Renewable energy nips at the heels of fossil fuels

A new report shows that renewable energy is beginning to mix it with the big players in the fossil fuels sector – and it is solar leading the charge.

As we reported yesterday in the news section of Climate Spectator, Bloomberg New Energy Finance, commissioned by the United Nations Environment Program, has just released its annual wrap-up of global investment trends in renewable energy for the 2011 period.

While the International Energy Agency made it clear yesterday that there is so much we need to do to contain global warming (IEA: We’re on track for 6 degree warming, June 12), this Bloomberg report provides some reasons for optimism.

The chart below taken from this report is a great illustration of the incredible task ahead, but also the grounds of optimism.

The bottom two lines illustrate that renewable energy still has a long way to go before it will become a source of electricity, on level pegging with fossil fuels – making up just 6 per cent of total global power generation. But when it comes to new installations of power stations, covered by the top two lines, renewables are well and truly mixing it with the big boys. Of all the power generation newly installed in 2011, renewable energy made up nearly 43.7 per cent of the generating capacity and 30.7 per cent of actual power generation.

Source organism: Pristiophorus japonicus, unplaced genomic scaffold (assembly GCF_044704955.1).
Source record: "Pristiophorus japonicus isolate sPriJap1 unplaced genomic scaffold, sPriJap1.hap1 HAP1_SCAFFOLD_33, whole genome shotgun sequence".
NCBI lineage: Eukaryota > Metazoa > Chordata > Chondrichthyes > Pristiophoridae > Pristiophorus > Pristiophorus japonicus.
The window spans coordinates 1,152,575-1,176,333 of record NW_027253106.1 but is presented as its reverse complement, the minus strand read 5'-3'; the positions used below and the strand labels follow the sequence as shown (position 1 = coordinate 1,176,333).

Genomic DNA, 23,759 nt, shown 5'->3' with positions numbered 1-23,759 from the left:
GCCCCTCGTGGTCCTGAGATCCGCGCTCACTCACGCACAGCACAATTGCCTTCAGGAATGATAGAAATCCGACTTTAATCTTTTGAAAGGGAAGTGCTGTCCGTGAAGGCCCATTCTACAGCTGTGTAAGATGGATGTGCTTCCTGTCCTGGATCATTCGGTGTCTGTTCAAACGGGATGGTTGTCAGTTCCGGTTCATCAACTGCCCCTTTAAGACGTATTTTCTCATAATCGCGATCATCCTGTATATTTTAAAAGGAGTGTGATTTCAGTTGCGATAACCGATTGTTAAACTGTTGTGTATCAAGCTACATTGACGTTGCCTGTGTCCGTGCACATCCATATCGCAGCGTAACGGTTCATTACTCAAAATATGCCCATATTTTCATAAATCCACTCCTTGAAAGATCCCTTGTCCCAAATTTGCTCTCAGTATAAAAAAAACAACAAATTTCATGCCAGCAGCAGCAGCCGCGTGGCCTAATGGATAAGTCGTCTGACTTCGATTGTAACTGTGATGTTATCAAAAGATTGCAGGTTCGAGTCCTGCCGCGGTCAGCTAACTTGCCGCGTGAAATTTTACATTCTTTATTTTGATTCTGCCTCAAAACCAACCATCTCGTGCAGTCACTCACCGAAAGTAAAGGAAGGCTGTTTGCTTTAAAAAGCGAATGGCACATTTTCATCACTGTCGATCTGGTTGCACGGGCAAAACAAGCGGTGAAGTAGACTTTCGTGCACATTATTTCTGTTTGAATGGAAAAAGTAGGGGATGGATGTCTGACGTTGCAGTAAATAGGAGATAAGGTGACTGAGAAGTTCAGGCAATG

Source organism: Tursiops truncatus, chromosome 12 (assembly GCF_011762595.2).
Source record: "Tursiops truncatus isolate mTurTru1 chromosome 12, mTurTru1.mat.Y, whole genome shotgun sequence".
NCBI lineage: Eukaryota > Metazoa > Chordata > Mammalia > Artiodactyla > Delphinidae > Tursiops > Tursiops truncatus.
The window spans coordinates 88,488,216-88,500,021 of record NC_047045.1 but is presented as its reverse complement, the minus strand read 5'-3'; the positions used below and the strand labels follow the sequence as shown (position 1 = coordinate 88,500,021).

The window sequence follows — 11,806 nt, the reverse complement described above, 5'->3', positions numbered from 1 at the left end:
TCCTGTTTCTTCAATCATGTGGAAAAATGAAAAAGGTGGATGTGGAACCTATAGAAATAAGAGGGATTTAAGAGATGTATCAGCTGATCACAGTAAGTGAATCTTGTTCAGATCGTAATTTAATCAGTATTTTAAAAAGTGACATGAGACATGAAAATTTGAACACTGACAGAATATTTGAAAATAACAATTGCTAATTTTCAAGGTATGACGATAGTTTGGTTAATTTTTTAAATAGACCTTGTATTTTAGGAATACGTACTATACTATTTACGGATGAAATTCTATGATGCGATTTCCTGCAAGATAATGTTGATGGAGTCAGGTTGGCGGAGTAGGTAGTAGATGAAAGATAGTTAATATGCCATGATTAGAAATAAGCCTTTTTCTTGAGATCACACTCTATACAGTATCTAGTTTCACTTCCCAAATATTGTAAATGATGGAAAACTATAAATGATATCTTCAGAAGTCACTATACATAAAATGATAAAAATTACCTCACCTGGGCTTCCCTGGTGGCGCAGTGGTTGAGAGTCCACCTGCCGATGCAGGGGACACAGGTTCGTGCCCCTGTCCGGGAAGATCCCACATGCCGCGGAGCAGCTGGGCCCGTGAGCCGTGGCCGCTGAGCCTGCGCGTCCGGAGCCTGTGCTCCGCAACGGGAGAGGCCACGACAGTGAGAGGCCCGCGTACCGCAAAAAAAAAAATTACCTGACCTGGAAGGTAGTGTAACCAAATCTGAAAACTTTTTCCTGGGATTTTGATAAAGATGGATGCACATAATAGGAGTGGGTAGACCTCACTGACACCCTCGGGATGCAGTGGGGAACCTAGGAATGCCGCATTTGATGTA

Renewable energy power generation and capacity as a proportion of all power sources

Source: Bloomberg New Energy Finance

While the Australian debate seems to be warped by this perception that China and the US aren’t doing anything about global warming, they are in fact leading the world in investment in renewable energy. The chart below illustrates that China invested $51 billion and the United States $48 billion in renewable energy last year. The US surge in growth of investment of 61 per cent though is nothing to get too carried away with, being a product of on-again/off-again tax credit support policies. These are a lesson in how not to design carbon emission reduction policy.

New investment in renewable energy by country and asset class – 2011, and growth from 2010 $billions

Source: Bloomberg New Energy Finance

The big story from a technology perspective is how solar energy has left all the other renewable energy technologies in its dust. In 2010, solar energy was second to wind in terms of investment. But the chart below shows how it has surged well beyond wind with 75 per cent greater investment. Indeed it was the only technology other than small hydro which managed to realise any growth in investment from 2010.

Global new investment in renewable energy by fuel type and growth on 2010 - $billions

Source: Bloomberg New Energy Finance

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